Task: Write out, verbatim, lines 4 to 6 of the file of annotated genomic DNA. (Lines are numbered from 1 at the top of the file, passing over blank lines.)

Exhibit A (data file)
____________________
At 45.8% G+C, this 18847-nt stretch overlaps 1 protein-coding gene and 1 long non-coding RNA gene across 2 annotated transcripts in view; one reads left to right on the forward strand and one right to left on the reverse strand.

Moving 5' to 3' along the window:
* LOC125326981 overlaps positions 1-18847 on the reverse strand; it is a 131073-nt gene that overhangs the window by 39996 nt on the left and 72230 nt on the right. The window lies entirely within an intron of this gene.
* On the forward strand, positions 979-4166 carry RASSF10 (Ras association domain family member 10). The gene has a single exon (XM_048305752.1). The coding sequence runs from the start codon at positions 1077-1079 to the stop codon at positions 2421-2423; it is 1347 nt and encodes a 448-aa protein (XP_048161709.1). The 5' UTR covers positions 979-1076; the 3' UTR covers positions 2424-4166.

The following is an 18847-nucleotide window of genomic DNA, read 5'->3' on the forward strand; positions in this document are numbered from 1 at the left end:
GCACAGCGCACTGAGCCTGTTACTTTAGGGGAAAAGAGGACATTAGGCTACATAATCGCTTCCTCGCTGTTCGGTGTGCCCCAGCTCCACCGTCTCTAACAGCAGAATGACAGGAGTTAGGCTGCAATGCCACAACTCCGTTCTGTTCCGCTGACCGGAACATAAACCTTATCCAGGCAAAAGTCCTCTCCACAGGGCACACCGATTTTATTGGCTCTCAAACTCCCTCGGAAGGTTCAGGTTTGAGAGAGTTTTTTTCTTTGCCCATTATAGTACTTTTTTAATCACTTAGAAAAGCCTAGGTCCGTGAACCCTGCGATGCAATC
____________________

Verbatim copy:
* On the forward strand, positions 979-4166 carry RASSF10 (Ras association domain family member 10). The gene has a single exon (XM_048305752.1). The coding sequence runs from the start codon at positions 1077-1079 to the stop codon at positions 2421-2423; it is 1347 nt and encodes a 448-aa protein (XP_048161709.1). The 5' UTR covers positions 979-1076; the 3' UTR covers positions 2424-4166.

The following is an 18847-nucleotide window of genomic DNA, read 5'->3' on the forward strand; positions in this document are numbered from 1 at the left end:
GCACAGCGCACTGAGCCTGTTACTTTAGGGGAAAAGAGGACATTAGGCTACATAATCGCTTCCTCGCTGTTCGGTGTGCCCCAGCTCCACCGTCTCTAACAGCAGAATGACAGGAGTTAGGCTGCAATGCCACAACTCCGTTCTGTTCCGCTGACCGGAACATAAACCTTATCCAGGCAAAAGTCCTCTCCACAGGGCACACCGATTTTATTGGCTCTCAAACTCCCTCGGAAGGTTCAGGTTTGAGAGAGTTTTTTTCTTTGCCCATTATAGTACTTTTTTAATCACTTAGAAAAGCCTAGGTCCGTGAACCCTGCGATGCAATC